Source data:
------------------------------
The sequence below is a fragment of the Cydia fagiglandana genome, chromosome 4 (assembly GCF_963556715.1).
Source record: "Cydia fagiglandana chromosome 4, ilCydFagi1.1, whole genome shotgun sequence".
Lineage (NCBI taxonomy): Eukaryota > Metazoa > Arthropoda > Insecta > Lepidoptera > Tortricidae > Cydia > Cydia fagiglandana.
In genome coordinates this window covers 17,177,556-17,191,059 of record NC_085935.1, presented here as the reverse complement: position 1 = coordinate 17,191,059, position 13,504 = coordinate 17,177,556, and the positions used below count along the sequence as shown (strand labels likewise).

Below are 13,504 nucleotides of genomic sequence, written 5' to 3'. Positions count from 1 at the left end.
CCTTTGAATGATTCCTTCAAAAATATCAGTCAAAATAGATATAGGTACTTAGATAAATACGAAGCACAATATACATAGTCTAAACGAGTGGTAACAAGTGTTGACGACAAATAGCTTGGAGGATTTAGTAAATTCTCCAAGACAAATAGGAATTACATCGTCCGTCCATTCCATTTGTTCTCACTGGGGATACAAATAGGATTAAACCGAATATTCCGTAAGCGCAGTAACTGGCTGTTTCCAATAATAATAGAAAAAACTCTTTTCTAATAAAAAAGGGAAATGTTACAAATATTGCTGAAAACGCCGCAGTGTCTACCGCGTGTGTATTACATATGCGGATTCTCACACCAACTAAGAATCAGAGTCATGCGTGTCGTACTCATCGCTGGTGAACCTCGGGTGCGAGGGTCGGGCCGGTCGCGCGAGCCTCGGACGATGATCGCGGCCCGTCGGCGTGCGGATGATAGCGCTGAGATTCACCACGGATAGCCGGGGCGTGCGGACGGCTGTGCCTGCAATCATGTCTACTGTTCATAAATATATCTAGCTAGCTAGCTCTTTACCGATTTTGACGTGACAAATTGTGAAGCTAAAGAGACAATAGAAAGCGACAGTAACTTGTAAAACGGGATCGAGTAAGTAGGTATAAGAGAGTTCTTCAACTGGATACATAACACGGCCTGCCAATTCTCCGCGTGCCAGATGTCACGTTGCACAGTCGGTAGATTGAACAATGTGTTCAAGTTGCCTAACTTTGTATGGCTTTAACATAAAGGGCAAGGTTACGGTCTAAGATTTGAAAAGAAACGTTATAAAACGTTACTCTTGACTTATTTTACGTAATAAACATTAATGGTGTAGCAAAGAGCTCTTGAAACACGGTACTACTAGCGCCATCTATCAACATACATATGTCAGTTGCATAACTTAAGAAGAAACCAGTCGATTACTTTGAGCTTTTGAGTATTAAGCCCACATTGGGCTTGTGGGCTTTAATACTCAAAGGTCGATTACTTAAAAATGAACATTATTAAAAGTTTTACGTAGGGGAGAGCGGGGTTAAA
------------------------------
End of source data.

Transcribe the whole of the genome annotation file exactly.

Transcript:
The sequence below is a fragment of the Cydia fagiglandana genome, chromosome 4 (assembly GCF_963556715.1).
Source record: "Cydia fagiglandana chromosome 4, ilCydFagi1.1, whole genome shotgun sequence".
Lineage (NCBI taxonomy): Eukaryota > Metazoa > Arthropoda > Insecta > Lepidoptera > Tortricidae > Cydia > Cydia fagiglandana.
In genome coordinates this window covers 17,177,556-17,191,059 of record NC_085935.1, presented here as the reverse complement: position 1 = coordinate 17,191,059, position 13,504 = coordinate 17,177,556, and the positions used below count along the sequence as shown (strand labels likewise).

Below are 13,504 nucleotides of genomic sequence, written 5' to 3'. Positions count from 1 at the left end.
CCTTTGAATGATTCCTTCAAAAATATCAGTCAAAATAGATATAGGTACTTAGATAAATACGAAGCACAATATACATAGTCTAAACGAGTGGTAACAAGTGTTGACGACAAATAGCTTGGAGGATTTAGTAAATTCTCCAAGACAAATAGGAATTACATCGTCCGTCCATTCCATTTGTTCTCACTGGGGATACAAATAGGATTAAACCGAATATTCCGTAAGCGCAGTAACTGGCTGTTTCCAATAATAATAGAAAAAACTCTTTTCTAATAAAAAAGGGAAATGTTACAAATATTGCTGAAAACGCCGCAGTGTCTACCGCGTGTGTATTACATATGCGGATTCTCACACCAACTAAGAATCAGAGTCATGCGTGTCGTACTCATCGCTGGTGAACCTCGGGTGCGAGGGTCGGGCCGGTCGCGCGAGCCTCGGACGATGATCGCGGCCCGTCGGCGTGCGGATGATAGCGCTGAGATTCACCACGGATAGCCGGGGCGTGCGGACGGCTGTGCCTGCAATCATGTCTACTGTTCATAAATATATCTAGCTAGCTAGCTCTTTACCGATTTTGACGTGACAAATTGTGAAGCTAAAGAGACAATAGAAAGCGACAGTAACTTGTAAAACGGGATCGAGTAAGTAGGTATAAGAGAGTTCTTCAACTGGATACATAACACGGCCTGCCAATTCTCCGCGTGCCAGATGTCACGTTGCACAGTCGGTAGATTGAACAATGTGTTCAAGTTGCCTAACTTTGTATGGCTTTAACATAAAGGGCAAGGTTACGGTCTAAGATTTGAAAAGAAACGTTATAAAACGTTACTCTTGACTTATTTTACGTAATAAACATTAATGGTGTAGCAAAGAGCTCTTGAAACACGGTACTACTAGCGCCATCTATCAACATACATATGTCAGTTGCATAACTTAAGAAGAAACCAGTCGATTACTTTGAGCTTTTGAGTATTAAGCCCACATTGGGCTTGTGGGCTTTAATACTCAAAGGTCGATTACTTAAAAATGAACATTATTAAAAGTTTTACGTAGGGGAGAGCGGGGTTAAA